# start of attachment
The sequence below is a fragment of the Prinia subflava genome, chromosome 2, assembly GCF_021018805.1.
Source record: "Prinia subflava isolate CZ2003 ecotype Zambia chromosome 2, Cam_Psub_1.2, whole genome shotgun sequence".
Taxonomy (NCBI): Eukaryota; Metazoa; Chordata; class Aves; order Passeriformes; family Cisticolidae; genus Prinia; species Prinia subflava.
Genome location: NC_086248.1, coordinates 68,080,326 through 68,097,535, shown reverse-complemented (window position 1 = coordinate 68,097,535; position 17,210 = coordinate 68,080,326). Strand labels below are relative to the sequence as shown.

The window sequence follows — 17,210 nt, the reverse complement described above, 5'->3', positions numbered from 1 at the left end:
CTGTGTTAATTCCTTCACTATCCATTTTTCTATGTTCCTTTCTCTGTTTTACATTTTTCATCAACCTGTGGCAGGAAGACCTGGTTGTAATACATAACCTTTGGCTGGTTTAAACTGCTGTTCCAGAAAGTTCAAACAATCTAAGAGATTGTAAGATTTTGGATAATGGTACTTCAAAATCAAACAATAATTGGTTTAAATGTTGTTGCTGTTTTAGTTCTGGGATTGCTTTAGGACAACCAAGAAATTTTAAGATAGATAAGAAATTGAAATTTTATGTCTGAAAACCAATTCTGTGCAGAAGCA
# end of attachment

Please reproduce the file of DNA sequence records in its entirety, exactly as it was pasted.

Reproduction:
The sequence below is a fragment of the Prinia subflava genome, chromosome 2, assembly GCF_021018805.1.
Source record: "Prinia subflava isolate CZ2003 ecotype Zambia chromosome 2, Cam_Psub_1.2, whole genome shotgun sequence".
Taxonomy (NCBI): Eukaryota; Metazoa; Chordata; class Aves; order Passeriformes; family Cisticolidae; genus Prinia; species Prinia subflava.
Genome location: NC_086248.1, coordinates 68,080,326 through 68,097,535, shown reverse-complemented (window position 1 = coordinate 68,097,535; position 17,210 = coordinate 68,080,326). Strand labels below are relative to the sequence as shown.

The window sequence follows — 17,210 nt, the reverse complement described above, 5'->3', positions numbered from 1 at the left end:
CTGTGTTAATTCCTTCACTATCCATTTTTCTATGTTCCTTTCTCTGTTTTACATTTTTCATCAACCTGTGGCAGGAAGACCTGGTTGTAATACATAACCTTTGGCTGGTTTAAACTGCTGTTCCAGAAAGTTCAAACAATCTAAGAGATTGTAAGATTTTGGATAATGGTACTTCAAAATCAAACAATAATTGGTTTAAATGTTGTTGCTGTTTTAGTTCTGGGATTGCTTTAGGACAACCAAGAAATTTTAAGATAGATAAGAAATTGAAATTTTATGTCTGAAAACCAATTCTGTGCAGAAGCA